In Oklahoma City a woman gives birth unexpectedly — on a sidewalk. Bystanders turn their faces. A taxi driver looks, then speeds away. A nearby hotel refuses a blanket.
In Dayton, Ohio, a dozen people see a woman drive her car into the Miami River. They watch indifferently as the woman climbs onto the roof of the car and screams that she can’t swim. The woman drowns.
People were just as calloused in Christ’s day. He told of a man being robbed, beaten, and left half-dead (Luke 10). One at a time, two different people—one a clergyman (a priest) and the other a church member (a Levite) — looked at the bleeding man and passed by “on the other side.”
In contrast, there is the beautiful story of Rhonda, a Tennessee woman from Sevierville, helping an 18-year-old girl last month on a street in New York City.
Actually, Rhonda had seen the girl two weeks earlier while visiting the city. At that time, she had a strong impression to talk to her, but did not. Oddly, on July 12, when Rhonda was back in New York, she had the improbable experience of seeing the same girl.
They sat down on a curb, Rhonda gave her some money and told the girl of her earlier impression. The girl was receptive when Rhonda discussed Christ with her.
David Livingstone, the famous missionary to Africa, said, “I will place no value on anything I have or may possess except in relation to the kingdom of Christ.”
The New Testament leaves no doubt about Christ’s concern for social issues. Time after time he defended the less fortunate, including the poor, the crippled, the captive, and the blind.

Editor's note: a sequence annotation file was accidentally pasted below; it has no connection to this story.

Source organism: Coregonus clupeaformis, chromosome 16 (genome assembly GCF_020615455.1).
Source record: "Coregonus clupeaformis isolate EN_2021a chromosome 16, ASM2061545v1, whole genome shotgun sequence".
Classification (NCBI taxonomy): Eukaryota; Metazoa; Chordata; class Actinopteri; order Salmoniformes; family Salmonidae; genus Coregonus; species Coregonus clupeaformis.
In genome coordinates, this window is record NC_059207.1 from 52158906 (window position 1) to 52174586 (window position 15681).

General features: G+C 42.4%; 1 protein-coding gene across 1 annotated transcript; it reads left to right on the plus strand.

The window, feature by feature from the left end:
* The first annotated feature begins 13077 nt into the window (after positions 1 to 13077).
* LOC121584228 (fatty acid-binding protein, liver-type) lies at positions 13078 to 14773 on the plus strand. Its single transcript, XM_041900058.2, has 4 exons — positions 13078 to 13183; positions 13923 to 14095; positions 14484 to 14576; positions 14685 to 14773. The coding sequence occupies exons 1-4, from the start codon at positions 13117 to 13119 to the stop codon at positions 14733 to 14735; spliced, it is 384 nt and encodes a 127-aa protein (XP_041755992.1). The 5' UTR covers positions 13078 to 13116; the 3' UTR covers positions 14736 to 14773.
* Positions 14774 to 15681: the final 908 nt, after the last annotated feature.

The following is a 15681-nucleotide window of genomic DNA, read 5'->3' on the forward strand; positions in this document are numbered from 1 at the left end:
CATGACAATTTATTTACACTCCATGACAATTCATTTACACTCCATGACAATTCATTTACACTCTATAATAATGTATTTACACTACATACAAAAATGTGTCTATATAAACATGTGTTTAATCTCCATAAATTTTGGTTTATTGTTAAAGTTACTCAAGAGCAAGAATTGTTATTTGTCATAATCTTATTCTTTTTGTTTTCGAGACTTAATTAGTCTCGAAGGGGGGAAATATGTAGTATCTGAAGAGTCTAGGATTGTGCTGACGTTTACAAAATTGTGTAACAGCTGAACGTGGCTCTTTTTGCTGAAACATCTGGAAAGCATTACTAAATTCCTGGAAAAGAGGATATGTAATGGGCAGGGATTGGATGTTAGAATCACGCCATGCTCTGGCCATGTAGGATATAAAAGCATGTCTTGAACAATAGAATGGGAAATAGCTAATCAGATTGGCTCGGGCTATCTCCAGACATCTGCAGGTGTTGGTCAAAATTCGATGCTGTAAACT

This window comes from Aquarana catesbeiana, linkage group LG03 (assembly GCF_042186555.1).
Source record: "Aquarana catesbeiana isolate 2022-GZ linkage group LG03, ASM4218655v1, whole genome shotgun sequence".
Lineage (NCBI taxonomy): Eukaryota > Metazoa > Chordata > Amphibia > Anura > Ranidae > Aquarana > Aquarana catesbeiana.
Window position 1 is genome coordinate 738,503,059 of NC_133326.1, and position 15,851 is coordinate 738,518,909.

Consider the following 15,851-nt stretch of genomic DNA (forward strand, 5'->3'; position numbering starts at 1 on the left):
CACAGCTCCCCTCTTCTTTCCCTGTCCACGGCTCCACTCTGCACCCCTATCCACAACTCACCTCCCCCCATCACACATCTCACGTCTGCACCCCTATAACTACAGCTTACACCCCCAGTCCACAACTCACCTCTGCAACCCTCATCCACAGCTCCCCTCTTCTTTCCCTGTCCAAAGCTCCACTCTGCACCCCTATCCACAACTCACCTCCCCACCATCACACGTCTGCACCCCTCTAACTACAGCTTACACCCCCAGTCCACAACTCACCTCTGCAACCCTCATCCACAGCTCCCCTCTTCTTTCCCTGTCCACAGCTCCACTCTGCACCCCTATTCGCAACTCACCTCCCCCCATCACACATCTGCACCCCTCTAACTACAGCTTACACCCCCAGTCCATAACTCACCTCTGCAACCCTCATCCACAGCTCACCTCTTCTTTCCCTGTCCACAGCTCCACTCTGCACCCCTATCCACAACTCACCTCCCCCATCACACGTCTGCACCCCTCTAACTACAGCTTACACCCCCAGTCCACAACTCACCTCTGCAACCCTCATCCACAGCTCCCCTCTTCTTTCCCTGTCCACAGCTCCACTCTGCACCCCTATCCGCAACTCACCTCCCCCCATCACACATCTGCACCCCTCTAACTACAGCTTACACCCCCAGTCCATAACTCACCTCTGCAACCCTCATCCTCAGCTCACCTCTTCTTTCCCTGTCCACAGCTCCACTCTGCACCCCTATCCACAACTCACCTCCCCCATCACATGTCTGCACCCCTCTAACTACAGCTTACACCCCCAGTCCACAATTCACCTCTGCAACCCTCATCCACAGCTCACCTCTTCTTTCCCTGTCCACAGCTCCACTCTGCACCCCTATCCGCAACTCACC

When John the Baptist sent to inquire of Christ’s Messiahship, Jesus pointed out how He was helping the blind, the lame, the leper, the deaf and the poor. Constantly He mentioned the poor.
Should Christ walk on earth today, it is doubtful He would spend much time in our great churches (and He might say next time build cinder-block buildings so you can do more for Me outside).
One can well imagine our Lord going to “the other side of the tracks” and ministering to the poor, the downtrodden, the needy. The Scriptures say that the poor heard Him gladly.
“Give us a God — a living God,
One to wake the sleeping soul,
One to cleanse the tainted blood
Whose pulses in our bosoms roll.”
God demands that we help others in need. The apostle John asks: “If anyone has material possessions and sees his brother in need but has no pity on him, how can the love of God be in him?” (1 John 3:17)
Some ministers have begun to place heavy emphases on helping the downtrodden. Jerry Taylor, pastor of Daphne (Ala.) Bay Community Church, took the pastorate when running a handful in attendance. His clear emphasis is to help anyone in need in the area with food and clothing or other needs. Today, he is reaching more than 3,600 people weekly.
Jerry Lawson took a struggling, rural church near Cullman, Ala., named it Daystar, and began to emphasize reaching those in need of food and clothing or other needs.
He is now feeding, clothing, and ministering to more than 800 people weekly. What these two churches are doing is now being duplicated in various places throughout our nation. That must make the heart of Christ glad.